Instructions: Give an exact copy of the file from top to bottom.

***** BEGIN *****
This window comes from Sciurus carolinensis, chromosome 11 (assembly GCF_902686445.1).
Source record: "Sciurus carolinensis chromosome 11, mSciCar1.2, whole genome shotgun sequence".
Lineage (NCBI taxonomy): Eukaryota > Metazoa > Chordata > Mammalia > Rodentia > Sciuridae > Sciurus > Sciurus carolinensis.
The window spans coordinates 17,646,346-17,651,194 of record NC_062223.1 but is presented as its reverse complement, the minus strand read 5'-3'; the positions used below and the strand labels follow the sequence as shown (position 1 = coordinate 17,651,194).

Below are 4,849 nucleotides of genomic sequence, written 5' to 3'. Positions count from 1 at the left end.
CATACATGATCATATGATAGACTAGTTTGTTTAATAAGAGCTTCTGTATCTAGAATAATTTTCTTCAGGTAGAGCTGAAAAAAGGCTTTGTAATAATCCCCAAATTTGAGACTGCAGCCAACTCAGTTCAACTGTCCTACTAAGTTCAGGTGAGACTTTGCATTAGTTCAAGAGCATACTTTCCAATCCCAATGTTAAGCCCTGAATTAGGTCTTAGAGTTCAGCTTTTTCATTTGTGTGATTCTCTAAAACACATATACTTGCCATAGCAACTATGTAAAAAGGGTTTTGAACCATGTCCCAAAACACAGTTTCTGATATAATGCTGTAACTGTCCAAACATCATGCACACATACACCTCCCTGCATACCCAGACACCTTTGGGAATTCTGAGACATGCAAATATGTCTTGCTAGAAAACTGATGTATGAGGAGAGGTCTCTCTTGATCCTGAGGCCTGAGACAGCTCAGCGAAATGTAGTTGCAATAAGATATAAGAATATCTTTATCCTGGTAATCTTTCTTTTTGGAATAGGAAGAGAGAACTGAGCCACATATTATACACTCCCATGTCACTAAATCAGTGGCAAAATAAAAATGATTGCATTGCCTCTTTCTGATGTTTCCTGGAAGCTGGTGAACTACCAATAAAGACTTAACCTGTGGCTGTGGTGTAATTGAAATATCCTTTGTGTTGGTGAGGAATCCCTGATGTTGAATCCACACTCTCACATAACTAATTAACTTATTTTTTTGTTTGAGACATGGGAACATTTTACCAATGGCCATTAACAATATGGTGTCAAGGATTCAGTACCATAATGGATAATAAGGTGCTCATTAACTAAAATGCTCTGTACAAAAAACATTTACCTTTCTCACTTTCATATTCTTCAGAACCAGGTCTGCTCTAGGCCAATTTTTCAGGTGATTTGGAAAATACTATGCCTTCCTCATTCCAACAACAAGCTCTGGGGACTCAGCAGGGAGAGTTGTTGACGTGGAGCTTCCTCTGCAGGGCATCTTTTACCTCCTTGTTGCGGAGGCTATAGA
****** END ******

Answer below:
This window comes from Sciurus carolinensis, chromosome 11 (assembly GCF_902686445.1).
Source record: "Sciurus carolinensis chromosome 11, mSciCar1.2, whole genome shotgun sequence".
Lineage (NCBI taxonomy): Eukaryota > Metazoa > Chordata > Mammalia > Rodentia > Sciuridae > Sciurus > Sciurus carolinensis.
The window spans coordinates 17,646,346-17,651,194 of record NC_062223.1 but is presented as its reverse complement, the minus strand read 5'-3'; the positions used below and the strand labels follow the sequence as shown (position 1 = coordinate 17,651,194).

Below are 4,849 nucleotides of genomic sequence, written 5' to 3'. Positions count from 1 at the left end.
CATACATGATCATATGATAGACTAGTTTGTTTAATAAGAGCTTCTGTATCTAGAATAATTTTCTTCAGGTAGAGCTGAAAAAAGGCTTTGTAATAATCCCCAAATTTGAGACTGCAGCCAACTCAGTTCAACTGTCCTACTAAGTTCAGGTGAGACTTTGCATTAGTTCAAGAGCATACTTTCCAATCCCAATGTTAAGCCCTGAATTAGGTCTTAGAGTTCAGCTTTTTCATTTGTGTGATTCTCTAAAACACATATACTTGCCATAGCAACTATGTAAAAAGGGTTTTGAACCATGTCCCAAAACACAGTTTCTGATATAATGCTGTAACTGTCCAAACATCATGCACACATACACCTCCCTGCATACCCAGACACCTTTGGGAATTCTGAGACATGCAAATATGTCTTGCTAGAAAACTGATGTATGAGGAGAGGTCTCTCTTGATCCTGAGGCCTGAGACAGCTCAGCGAAATGTAGTTGCAATAAGATATAAGAATATCTTTATCCTGGTAATCTTTCTTTTTGGAATAGGAAGAGAGAACTGAGCCACATATTATACACTCCCATGTCACTAAATCAGTGGCAAAATAAAAATGATTGCATTGCCTCTTTCTGATGTTTCCTGGAAGCTGGTGAACTACCAATAAAGACTTAACCTGTGGCTGTGGTGTAATTGAAATATCCTTTGTGTTGGTGAGGAATCCCTGATGTTGAATCCACACTCTCACATAACTAATTAACTTATTTTTTTGTTTGAGACATGGGAACATTTTACCAATGGCCATTAACAATATGGTGTCAAGGATTCAGTACCATAATGGATAATAAGGTGCTCATTAACTAAAATGCTCTGTACAAAAAACATTTACCTTTCTCACTTTCATATTCTTCAGAACCAGGTCTGCTCTAGGCCAATTTTTCAGGTGATTTGGAAAATACTATGCCTTCCTCATTCCAACAACAAGCTCTGGGGACTCAGCAGGGAGAGTTGTTGACGTGGAGCTTCCTCTGCAGGGCATCTTTTACCTCCTTGTTGCGGAGGCTATAGA